There were, in fact, other warnings by the OUN to the Ukrainian population, admonishing it from taking action against the Jews and losing their focus on the Soviets and Nazis as the enemy.

An example of evidence totaling lacking credibility is a statement manifesting anti-Semitism allegedly by an OUN leader, Yaroslav Stetsko, sourced from a publication written by a recognized Jewish Dutch historian of the Holocaust and a Ukrainian-Canadian translator (not historian).

Unfortunately, the footnoted reference turns out not to be the source, but is further footnoted to a document recently unearthed from Soviet archives. Not surprisingly, before the Soviet denouement, the subject document or a copy or the text had never been seen before by any student of the Holocaust in the West. The document is not authenticated and the issue of credibility is not addressed. The historian replicating it should at the very least have asked himself why, in all his previous studies, he had not come across this document, or at least a reference to it. In the case of Soviet evidence, authenticity was and remains an issue. In a best case scenario, he should have submitted the document, considering its importance, to a handwriting, paper and ink analysis.

Defenders of the document have come forward with a disingenuous and Machiavellian argument that while the Soviets misinformed in their press and popular publications, their archives should be considered authentic unless proven otherwise. Quite to the contrary, hundreds of Soviet archived documents presented at trials in the West have been discredited over the years. In fact, since the USSR’s demise some former Soviet officials have acknowledged the “fabrication” of material including documentation to “inflict moral and political damage against the enemies of the USSR and forge a “rift between anti-Soviet Zionists and Ukrainian bourgeois nationalists.” In this case, my response to the historian, translator, their supporters and the Russian government is to test the original document.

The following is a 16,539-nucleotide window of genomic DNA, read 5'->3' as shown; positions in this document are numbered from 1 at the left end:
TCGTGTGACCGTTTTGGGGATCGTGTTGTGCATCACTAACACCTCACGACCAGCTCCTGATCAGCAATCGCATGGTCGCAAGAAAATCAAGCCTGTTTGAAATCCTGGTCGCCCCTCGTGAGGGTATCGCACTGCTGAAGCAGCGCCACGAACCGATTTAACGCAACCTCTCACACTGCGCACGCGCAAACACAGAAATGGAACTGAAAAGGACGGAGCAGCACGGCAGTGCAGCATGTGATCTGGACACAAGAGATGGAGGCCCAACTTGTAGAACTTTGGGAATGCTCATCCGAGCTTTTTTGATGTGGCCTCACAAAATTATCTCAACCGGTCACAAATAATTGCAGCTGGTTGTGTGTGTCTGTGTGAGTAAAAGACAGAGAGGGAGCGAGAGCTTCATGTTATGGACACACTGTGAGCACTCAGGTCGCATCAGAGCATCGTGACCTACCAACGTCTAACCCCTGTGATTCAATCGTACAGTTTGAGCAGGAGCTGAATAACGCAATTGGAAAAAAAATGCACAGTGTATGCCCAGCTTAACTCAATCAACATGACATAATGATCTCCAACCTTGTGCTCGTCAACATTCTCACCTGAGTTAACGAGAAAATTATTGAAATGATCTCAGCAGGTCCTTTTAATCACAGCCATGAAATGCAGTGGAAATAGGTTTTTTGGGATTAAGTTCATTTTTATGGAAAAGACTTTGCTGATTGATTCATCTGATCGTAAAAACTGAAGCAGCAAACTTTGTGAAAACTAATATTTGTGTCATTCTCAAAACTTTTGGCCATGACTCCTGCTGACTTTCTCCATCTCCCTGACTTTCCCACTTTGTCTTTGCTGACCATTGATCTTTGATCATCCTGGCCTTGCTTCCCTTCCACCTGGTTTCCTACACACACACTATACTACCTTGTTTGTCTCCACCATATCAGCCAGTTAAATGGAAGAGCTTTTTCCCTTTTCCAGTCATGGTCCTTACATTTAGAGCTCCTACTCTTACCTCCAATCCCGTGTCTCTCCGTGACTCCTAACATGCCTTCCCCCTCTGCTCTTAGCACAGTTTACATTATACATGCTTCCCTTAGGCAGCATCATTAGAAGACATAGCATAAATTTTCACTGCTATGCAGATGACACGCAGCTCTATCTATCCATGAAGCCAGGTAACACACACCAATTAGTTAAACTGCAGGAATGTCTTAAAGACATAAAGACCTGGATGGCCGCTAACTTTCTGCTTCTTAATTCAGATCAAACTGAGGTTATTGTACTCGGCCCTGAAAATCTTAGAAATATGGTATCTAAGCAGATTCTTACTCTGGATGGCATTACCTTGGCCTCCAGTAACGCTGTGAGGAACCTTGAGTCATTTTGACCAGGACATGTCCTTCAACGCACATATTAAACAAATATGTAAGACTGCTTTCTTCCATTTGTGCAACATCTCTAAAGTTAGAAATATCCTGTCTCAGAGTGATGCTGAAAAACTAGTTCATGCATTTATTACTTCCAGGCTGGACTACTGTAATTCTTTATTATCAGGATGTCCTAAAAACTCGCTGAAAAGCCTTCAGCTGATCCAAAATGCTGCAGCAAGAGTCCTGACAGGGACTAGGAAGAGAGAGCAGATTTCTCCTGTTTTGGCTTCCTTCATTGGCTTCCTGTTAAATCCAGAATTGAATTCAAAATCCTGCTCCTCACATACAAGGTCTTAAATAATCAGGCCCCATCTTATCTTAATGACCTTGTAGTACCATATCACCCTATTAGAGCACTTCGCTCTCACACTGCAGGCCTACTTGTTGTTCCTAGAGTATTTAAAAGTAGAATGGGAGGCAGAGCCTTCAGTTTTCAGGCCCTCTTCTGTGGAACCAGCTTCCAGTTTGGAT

Furthermore, there is ubiquitous “hearsay” evidence, such as the following statement: “Moshe Maltz, a Jew living in hiding in Sokal, heard from a friendly Polish contact about 40 Jews who were hiding out in the woods near his home. … The Bandera gangs came and murdered them all.” Moshe did not witness the killings, and his testimony has no evidentiary value, no matter how hard he tries or how often he repeats it.

When charges of anti-Semitism do not stick, why not accuse “innocent” Polish civilians of the killings?

OUN leader, Mykola Lebed, is the main target of the National Archives publication. The U.S. Central Intelligence Agency (CIA) connection here does not work since the CIA did not work with Bandera or Stetsko. In the subject study, Lebed is branded an anti-Semite many times, but specifically charged with only one accusation of a war crime unrelated to anti-Semitism. Lebed is quoted only once, saying it is necessary “to cleanse the entire revolutionary territory of the Polish population.” Still, the source is highly respected historian Timothy Snyder.

But in this case, Professor Snyder was careless. He did not rely on primary sources but rather on the personal writings of a Ukrainian economist and publicist. Even then, Professor Snyder failed to read the entire quote. It reads, “To clear the insurgent’s (army) territory of that Polish population which persistently hinders the Ukrainian cause through the provocative activities of Polish officials who serve in German institutions as well as the support by the Polish masses of the Bolshevik partisans.”

That’s very different, isn’t it!

As an American, I regret that my tax dollars pay for this nonsense.

Askold LOZYNSKYJ

20 December 2010 KyivPost